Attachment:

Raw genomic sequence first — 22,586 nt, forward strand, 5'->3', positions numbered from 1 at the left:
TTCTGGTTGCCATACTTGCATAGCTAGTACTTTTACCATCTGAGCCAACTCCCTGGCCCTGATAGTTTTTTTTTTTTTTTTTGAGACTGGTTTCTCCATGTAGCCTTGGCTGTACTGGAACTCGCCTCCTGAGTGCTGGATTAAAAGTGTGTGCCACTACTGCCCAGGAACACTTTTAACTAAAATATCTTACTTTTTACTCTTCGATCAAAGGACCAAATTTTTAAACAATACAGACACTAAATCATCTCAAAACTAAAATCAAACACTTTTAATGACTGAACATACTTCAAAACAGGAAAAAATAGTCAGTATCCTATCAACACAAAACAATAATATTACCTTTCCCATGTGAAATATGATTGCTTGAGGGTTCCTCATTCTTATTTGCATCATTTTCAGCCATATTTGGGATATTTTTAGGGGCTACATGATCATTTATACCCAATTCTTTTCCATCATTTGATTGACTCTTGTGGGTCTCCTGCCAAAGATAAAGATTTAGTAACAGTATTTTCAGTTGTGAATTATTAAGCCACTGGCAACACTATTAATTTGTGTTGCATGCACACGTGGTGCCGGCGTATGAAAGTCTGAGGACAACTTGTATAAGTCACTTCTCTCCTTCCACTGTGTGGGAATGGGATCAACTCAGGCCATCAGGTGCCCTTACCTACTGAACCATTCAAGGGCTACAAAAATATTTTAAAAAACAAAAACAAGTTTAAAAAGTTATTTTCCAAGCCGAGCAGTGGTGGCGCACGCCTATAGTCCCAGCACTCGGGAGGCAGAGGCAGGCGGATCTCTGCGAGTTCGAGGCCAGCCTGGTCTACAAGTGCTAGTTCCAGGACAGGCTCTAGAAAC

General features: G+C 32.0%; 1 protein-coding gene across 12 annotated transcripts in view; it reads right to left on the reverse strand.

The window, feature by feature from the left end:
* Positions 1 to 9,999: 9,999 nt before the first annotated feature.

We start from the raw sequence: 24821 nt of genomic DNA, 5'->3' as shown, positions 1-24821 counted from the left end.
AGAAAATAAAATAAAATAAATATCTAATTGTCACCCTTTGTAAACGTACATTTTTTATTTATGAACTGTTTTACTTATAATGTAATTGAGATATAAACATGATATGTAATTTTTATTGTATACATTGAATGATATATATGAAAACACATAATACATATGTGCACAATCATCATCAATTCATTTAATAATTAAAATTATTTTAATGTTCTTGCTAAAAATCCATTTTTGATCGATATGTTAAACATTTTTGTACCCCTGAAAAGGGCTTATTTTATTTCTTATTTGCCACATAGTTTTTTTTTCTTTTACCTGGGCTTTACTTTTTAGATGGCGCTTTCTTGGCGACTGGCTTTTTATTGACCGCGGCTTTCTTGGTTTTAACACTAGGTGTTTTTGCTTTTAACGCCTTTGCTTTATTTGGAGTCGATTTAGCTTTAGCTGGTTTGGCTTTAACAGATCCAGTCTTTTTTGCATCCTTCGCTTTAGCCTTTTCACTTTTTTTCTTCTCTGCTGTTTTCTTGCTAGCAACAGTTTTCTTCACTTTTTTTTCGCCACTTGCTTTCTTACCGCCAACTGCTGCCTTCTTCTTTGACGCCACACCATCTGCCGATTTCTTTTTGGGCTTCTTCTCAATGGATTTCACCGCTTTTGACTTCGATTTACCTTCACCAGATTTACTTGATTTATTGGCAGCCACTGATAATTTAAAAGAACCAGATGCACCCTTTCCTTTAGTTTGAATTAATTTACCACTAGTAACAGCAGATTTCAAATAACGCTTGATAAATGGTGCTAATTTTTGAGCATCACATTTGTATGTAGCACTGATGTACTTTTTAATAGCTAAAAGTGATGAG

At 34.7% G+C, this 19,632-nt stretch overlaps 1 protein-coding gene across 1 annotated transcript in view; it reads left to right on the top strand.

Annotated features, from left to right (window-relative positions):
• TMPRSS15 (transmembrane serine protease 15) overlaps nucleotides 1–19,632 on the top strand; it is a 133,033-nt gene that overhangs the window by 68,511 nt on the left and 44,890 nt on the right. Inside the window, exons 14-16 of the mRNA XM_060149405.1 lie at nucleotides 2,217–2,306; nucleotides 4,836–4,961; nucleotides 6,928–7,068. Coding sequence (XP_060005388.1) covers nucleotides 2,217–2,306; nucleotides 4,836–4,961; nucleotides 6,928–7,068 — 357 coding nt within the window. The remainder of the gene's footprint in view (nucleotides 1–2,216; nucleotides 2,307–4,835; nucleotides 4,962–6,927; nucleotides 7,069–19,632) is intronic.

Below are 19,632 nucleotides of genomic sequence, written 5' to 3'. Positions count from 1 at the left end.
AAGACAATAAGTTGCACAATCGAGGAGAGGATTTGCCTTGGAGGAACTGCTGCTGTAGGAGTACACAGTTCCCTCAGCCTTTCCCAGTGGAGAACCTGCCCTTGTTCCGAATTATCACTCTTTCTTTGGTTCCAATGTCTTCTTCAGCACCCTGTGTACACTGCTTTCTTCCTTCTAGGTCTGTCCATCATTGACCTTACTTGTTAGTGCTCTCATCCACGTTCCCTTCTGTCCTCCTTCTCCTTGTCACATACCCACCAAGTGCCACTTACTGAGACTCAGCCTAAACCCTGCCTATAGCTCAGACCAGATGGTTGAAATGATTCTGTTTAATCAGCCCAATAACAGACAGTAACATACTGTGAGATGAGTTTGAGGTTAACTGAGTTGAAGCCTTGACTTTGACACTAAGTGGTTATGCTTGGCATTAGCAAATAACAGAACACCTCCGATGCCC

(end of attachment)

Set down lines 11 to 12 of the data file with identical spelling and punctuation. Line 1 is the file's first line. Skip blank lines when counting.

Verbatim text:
Below are 19,632 nucleotides of genomic sequence, written 5' to 3'. Positions count from 1 at the left end.
AAGACAATAAGTTGCACAATCGAGGAGAGGATTTGCCTTGGAGGAACTGCTGCTGTAGGAGTACACAGTTCCCTCAGCCTTTCCCAGTGGAGAACCTGCCCTTGTTCCGAATTATCACTCTTTCTTTGGTTCCAATGTCTTCTTCAGCACCCTGTGTACACTGCTTTCTTCCTTCTAGGTCTGTCCATCATTGACCTTACTTGTTAGTGCTCTCATCCACGTTCCCTTCTGTCCTCCTTCTCCTTGTCACATACCCACCAAGTGCCACTTACTGAGACTCAGCCTAAACCCTGCCTATAGCTCAGACCAGATGGTTGAAATGATTCTGTTTAATCAGCCCAATAACAGACAGTAACATACTGTGAGATGAGTTTGAGGTTAACTGAGTTGAAGCCTTGACTTTGACACTAAGTGGTTATGCTTGGCATTAGCAAATAACAGAACACCTCCGATGCCC